One day after a security researcher published attack code for a flaw in Microsoft's IIS server software, Microsoft said it plans to patch the issue.
Microsoft also released a security advisory describing the problem and detailing technical workarounds that system administrators can implement while they're waiting for a patch. "We’re currently investigating the issue... and working to develop a security update," Microsoft said in a note on its website. "This update will be released once it reaches an appropriate level of quality for broad distribution."
Microsoft's next set of security patches is due on September 8. It's not clear if the company will be able to develop and test its IIS (Internet Information Services) patch in time for that update, however.
The attack code was published on Monday by Nikolaos Rangos, who said he did not notify the software company of the issue ahead of time. Rangos's attack is considered to be very reliable on IIS 5 systems and could be used to run unauthorised software on the server.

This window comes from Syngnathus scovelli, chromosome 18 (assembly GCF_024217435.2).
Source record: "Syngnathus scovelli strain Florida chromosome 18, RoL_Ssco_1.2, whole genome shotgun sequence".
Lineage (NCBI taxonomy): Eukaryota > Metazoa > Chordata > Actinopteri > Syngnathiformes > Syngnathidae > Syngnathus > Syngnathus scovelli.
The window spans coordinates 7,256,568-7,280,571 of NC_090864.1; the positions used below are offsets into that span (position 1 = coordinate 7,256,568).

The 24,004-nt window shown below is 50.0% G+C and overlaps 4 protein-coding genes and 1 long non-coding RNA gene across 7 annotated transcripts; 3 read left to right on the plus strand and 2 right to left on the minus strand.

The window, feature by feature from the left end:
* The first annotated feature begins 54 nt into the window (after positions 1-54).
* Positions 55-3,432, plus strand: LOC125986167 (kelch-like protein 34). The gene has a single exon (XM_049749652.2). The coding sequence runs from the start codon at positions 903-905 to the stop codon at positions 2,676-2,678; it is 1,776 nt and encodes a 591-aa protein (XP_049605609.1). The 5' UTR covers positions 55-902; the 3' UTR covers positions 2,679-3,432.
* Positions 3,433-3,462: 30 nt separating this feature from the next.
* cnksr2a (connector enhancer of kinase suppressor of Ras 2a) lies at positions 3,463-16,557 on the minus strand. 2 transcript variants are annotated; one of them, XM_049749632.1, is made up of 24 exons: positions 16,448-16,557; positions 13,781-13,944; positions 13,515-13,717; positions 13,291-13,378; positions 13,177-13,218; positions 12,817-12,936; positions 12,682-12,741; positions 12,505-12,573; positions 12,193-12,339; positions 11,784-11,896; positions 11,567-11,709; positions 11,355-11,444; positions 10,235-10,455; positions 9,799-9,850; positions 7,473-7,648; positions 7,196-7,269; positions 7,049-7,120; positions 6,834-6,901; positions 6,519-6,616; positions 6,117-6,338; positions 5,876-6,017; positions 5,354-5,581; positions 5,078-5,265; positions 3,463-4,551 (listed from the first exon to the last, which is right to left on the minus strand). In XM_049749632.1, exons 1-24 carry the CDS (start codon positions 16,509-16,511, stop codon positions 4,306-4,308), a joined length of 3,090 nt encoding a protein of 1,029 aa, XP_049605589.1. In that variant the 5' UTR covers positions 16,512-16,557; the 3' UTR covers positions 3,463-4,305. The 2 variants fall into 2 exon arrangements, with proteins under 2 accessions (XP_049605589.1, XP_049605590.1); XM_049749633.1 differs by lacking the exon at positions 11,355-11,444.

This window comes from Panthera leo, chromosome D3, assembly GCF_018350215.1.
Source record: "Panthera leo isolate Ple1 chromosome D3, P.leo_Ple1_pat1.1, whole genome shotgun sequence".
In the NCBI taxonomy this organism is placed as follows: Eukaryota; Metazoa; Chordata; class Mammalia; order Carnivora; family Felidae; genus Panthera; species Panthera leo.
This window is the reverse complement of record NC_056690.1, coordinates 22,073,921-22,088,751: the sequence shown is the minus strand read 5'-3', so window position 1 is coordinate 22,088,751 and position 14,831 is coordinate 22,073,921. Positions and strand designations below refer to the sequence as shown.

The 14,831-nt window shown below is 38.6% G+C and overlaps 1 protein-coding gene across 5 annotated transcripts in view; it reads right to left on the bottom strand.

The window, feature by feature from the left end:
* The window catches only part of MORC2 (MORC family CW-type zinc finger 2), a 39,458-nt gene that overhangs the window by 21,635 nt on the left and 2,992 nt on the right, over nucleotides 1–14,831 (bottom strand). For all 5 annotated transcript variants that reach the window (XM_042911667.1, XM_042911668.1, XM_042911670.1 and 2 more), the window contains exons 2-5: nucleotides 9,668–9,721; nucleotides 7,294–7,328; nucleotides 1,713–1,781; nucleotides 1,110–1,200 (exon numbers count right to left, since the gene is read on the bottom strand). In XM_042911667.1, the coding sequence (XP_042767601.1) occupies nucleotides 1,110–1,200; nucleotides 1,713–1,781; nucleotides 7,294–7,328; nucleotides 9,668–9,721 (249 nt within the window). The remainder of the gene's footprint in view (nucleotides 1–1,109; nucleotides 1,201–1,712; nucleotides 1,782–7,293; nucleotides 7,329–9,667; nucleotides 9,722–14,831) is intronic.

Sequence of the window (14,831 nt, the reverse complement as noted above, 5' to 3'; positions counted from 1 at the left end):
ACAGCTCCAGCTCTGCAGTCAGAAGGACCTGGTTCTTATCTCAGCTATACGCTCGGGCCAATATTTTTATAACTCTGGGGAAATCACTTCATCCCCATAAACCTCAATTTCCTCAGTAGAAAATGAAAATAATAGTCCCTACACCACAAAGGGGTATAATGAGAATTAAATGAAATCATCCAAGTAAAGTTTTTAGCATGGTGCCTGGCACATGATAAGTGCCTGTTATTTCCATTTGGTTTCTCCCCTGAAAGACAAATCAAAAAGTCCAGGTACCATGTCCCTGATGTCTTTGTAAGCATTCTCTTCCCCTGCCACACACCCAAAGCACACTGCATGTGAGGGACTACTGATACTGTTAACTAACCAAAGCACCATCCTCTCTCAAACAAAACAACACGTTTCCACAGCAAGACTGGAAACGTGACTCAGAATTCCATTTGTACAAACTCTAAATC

The flaw lies in the FTP (File Transfer Protocol) software used by IIS, and is considered to be a critical issue for users of the older IIS 5 product. IIS 6 users are also affected, but they are at reduced risk because of the way IIS 6 was compiled, Microsoft said in its advisory. "This does not remove the vulnerability but does make exploitation of the vulnerability more difficult."
Users who are using the more-recent IIS 7 or who are not running the FTP service are not affected, Microsoft said.
Even for IIS 5 and 6 users, there's another mitigating factor: "Affected systems are not vulnerable unless untrusted FTP users are granted write access. By default, FTP users are not granted write access," Microsoft said.
Although nobody has yet reported real-world attacks using Rangos's code, security vendor Symantec said on Tuesday that "many systems will be vulnerable across the internet and that in-the-wild attacks will occur".
Another security company, Secunia, rates the flaw 'moderately critical'.
Last May, web analytics firm Netcraft counted 2.8 million sites still using the IIS 5 software, but it's not clear how many of them would have the FTP set-up that would make them vulnerable to this attack.